Applying Behavioural Economics to Canadian public policy

Some decisions invite undesirable behaviour, even if unintentional. Others can encourage desirable behaviour, but they have to be thought through. Think about taking the escalator, or taking the stairs.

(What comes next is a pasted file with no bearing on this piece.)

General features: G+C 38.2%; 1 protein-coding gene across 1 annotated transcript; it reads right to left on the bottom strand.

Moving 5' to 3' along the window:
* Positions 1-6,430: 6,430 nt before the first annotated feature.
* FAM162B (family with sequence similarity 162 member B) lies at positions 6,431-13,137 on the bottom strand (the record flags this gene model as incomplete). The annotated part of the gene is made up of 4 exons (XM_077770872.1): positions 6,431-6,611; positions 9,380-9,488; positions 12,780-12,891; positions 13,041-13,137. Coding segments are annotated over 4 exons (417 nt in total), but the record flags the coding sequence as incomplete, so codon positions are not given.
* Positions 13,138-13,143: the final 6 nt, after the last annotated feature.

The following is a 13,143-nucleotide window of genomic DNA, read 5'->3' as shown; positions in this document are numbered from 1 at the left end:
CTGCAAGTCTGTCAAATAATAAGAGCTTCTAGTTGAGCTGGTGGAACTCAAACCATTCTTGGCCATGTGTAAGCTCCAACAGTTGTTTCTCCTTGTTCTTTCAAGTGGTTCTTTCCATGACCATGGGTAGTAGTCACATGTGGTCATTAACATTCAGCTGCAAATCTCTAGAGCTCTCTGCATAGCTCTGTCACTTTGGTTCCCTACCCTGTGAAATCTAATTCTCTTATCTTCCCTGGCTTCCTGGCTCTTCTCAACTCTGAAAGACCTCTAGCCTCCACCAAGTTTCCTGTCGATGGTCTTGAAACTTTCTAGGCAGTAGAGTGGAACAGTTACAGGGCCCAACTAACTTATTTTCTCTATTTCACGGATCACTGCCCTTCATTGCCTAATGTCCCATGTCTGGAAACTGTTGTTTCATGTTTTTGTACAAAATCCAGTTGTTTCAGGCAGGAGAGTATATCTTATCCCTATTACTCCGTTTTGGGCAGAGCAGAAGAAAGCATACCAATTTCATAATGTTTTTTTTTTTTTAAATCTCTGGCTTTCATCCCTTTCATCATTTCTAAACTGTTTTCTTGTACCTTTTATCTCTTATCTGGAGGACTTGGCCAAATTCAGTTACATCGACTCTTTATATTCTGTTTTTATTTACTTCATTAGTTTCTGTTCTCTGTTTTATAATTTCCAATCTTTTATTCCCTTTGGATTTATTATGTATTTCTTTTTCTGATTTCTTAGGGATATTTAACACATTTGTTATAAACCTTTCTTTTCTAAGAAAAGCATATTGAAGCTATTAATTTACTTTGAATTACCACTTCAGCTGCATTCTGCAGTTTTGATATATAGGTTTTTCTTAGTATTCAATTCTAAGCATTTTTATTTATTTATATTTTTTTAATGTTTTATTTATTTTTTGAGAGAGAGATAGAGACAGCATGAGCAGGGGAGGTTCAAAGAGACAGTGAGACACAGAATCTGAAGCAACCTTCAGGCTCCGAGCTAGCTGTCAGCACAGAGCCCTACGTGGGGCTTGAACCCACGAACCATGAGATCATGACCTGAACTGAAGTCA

These actions are challenging because they have an immediate cost, but generate long-term benefits, and because human decision-making can be skewed to a present bias. Behavioural economics studies these challenges, and was the subject of a State of the Art Lecture given by Philip Oreopoulos of the University of Toronto at the 50th meeting of the Canadian Economics Association. Here is a summary of his talk.

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